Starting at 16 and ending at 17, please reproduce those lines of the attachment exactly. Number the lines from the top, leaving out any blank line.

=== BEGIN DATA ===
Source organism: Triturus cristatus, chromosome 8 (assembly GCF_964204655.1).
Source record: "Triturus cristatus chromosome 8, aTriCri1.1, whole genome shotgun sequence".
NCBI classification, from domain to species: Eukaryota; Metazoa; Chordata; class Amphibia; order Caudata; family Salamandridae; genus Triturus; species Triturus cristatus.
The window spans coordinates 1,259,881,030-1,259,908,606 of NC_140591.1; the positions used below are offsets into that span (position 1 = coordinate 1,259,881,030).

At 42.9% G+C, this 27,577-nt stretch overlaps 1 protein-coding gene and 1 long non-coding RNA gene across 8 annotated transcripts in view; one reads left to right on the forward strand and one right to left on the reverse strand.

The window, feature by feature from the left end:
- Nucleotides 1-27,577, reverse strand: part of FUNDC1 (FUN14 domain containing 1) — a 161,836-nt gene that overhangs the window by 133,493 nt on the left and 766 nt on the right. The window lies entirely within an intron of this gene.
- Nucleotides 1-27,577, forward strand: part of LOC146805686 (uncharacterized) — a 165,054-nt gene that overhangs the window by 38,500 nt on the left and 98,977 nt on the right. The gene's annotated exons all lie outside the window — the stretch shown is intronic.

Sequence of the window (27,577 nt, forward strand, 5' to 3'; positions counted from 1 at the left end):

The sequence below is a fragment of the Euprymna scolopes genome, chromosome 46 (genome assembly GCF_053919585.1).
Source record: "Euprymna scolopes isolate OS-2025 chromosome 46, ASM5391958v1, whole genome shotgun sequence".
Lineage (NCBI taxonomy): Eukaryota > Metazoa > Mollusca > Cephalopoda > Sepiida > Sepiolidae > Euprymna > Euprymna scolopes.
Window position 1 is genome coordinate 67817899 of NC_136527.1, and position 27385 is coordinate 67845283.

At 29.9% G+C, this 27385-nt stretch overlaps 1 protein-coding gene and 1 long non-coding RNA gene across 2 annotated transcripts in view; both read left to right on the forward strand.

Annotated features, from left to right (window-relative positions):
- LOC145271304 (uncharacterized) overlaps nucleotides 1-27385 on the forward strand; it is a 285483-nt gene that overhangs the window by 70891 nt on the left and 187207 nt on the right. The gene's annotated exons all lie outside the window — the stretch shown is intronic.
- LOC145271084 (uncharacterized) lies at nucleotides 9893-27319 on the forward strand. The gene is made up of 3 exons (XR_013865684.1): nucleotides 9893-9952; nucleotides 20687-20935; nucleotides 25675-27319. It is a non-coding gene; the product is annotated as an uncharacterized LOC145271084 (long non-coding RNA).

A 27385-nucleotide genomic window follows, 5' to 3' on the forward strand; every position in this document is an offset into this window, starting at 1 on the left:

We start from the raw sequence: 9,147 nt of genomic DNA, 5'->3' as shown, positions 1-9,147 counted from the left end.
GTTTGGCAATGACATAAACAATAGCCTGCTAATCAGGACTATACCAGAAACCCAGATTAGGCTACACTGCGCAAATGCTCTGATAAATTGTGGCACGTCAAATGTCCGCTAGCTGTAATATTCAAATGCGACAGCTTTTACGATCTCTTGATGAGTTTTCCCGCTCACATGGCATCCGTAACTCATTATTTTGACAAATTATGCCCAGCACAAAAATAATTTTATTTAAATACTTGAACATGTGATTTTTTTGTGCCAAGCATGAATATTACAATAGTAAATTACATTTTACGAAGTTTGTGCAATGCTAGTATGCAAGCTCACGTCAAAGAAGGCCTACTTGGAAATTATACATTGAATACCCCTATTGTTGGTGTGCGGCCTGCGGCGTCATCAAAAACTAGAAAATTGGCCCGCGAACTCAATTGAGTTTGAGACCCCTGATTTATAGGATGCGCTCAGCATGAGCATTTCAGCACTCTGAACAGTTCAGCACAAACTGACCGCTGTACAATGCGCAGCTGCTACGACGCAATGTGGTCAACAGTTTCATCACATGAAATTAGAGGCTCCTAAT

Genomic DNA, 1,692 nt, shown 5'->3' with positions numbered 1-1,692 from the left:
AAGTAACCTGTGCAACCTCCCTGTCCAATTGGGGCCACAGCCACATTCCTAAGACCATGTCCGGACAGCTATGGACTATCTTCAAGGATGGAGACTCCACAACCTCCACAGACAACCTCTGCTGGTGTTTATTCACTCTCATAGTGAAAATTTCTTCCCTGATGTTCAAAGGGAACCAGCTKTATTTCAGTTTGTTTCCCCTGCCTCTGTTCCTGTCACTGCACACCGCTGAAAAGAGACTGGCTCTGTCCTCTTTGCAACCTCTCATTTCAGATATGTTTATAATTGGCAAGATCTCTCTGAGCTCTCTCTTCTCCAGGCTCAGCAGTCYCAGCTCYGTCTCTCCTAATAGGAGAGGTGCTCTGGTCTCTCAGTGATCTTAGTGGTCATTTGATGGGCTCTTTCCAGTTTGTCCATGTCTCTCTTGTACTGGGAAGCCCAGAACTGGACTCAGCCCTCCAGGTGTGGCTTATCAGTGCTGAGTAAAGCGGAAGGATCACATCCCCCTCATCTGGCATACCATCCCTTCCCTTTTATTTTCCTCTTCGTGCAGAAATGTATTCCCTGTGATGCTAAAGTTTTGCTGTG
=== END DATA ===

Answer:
- LOC145271304 (uncharacterized) overlaps nucleotides 1-27385 on the forward strand; it is a 285483-nt gene that overhangs the window by 70891 nt on the left and 187207 nt on the right. The gene's annotated exons all lie outside the window — the stretch shown is intronic.
- LOC145271084 (uncharacterized) lies at nucleotides 9893-27319 on the forward strand. The gene is made up of 3 exons (XR_013865684.1): nucleotides 9893-9952; nucleotides 20687-20935; nucleotides 25675-27319. It is a non-coding gene; the product is annotated as an uncharacterized LOC145271084 (long non-coding RNA).